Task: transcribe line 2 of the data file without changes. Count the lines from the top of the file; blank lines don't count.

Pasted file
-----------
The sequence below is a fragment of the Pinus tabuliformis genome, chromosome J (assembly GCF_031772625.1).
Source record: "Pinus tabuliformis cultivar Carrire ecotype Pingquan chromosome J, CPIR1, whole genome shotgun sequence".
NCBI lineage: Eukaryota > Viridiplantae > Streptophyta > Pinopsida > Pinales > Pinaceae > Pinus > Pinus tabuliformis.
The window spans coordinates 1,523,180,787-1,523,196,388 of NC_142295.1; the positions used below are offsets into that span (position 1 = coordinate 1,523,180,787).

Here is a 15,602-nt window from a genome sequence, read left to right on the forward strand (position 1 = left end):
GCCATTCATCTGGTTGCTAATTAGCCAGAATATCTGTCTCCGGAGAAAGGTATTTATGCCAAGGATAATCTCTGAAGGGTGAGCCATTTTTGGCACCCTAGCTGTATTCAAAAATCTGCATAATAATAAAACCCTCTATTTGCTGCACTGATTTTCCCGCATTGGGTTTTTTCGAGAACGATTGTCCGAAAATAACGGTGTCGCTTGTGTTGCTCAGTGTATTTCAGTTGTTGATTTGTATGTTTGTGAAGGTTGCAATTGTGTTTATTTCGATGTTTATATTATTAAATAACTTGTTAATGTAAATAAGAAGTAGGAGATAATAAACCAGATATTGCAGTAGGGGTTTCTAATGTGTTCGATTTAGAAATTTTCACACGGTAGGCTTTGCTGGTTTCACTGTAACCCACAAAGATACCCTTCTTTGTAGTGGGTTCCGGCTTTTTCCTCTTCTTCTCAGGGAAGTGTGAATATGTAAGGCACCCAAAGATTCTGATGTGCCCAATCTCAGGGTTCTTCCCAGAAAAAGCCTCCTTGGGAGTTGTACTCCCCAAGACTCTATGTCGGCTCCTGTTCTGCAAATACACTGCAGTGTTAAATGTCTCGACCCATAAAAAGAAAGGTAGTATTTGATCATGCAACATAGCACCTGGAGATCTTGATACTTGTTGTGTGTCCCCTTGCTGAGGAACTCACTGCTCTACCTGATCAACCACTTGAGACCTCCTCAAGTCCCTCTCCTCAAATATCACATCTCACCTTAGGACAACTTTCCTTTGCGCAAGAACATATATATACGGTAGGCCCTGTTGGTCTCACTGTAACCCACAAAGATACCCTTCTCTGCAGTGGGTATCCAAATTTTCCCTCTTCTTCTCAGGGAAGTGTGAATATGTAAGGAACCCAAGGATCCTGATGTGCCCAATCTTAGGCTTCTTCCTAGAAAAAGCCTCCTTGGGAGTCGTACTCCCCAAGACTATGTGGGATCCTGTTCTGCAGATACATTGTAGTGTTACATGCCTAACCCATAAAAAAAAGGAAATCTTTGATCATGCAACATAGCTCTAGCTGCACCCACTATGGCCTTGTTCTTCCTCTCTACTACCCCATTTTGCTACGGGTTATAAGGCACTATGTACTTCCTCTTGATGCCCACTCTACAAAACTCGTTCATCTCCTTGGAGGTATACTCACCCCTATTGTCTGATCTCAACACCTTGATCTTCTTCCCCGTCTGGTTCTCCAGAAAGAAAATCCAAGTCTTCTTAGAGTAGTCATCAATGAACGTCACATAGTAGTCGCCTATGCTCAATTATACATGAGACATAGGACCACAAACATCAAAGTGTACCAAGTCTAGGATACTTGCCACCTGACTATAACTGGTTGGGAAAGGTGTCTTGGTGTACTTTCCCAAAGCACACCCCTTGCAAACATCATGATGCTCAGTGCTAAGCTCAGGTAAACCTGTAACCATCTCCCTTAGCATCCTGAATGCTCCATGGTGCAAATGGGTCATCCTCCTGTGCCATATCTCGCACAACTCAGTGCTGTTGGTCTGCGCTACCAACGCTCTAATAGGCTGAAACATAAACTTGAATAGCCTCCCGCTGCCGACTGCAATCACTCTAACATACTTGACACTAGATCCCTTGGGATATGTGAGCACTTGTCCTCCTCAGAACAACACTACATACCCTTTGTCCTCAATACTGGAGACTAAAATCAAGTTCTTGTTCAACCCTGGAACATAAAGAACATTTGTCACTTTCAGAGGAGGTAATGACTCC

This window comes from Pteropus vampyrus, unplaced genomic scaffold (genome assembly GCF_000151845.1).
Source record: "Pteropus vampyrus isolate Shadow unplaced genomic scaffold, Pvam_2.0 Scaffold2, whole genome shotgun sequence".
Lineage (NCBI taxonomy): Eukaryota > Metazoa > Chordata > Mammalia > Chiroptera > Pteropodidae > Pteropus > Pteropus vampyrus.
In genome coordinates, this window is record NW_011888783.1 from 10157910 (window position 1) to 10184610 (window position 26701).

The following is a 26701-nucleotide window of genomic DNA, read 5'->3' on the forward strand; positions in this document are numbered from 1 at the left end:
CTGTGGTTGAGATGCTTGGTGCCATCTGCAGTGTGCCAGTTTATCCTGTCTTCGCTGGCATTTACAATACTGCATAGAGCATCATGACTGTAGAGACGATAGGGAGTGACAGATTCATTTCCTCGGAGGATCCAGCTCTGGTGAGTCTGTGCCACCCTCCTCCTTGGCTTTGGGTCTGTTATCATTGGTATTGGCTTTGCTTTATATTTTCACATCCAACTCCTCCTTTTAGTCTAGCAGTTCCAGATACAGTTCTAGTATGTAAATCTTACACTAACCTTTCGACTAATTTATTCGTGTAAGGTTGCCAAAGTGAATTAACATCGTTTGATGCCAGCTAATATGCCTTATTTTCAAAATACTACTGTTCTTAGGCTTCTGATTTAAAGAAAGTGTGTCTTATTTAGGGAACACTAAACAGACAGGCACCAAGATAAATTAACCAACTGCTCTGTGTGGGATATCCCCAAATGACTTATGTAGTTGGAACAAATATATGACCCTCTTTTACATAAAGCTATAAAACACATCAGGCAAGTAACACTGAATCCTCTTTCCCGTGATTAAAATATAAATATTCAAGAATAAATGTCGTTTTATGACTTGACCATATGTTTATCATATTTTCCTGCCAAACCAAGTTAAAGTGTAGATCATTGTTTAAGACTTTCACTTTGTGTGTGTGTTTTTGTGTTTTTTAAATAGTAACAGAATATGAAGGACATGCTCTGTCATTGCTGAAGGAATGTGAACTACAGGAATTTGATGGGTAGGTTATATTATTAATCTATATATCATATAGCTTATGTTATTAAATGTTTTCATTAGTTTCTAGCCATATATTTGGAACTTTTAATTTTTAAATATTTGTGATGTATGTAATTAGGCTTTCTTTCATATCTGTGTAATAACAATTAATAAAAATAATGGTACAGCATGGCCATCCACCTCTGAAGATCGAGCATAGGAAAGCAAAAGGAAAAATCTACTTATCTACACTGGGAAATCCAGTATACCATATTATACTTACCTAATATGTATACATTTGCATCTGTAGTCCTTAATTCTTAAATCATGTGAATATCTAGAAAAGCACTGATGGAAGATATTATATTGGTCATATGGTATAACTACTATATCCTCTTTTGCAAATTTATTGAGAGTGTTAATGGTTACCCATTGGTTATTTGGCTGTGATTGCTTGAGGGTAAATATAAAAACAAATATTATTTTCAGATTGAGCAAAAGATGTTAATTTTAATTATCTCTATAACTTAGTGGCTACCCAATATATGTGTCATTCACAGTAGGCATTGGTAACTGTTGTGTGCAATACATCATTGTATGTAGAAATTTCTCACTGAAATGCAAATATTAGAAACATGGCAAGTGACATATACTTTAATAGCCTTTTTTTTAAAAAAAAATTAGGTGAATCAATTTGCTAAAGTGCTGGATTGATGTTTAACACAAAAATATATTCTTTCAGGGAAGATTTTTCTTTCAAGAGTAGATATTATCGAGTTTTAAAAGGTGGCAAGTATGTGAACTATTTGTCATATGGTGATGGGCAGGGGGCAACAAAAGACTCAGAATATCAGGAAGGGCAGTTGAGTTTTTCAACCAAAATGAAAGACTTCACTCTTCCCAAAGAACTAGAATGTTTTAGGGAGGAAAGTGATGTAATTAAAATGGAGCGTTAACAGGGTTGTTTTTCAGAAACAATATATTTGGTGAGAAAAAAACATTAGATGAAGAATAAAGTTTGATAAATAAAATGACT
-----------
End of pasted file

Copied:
Source record: "Pinus tabuliformis cultivar Carrire ecotype Pingquan chromosome J, CPIR1, whole genome shotgun sequence".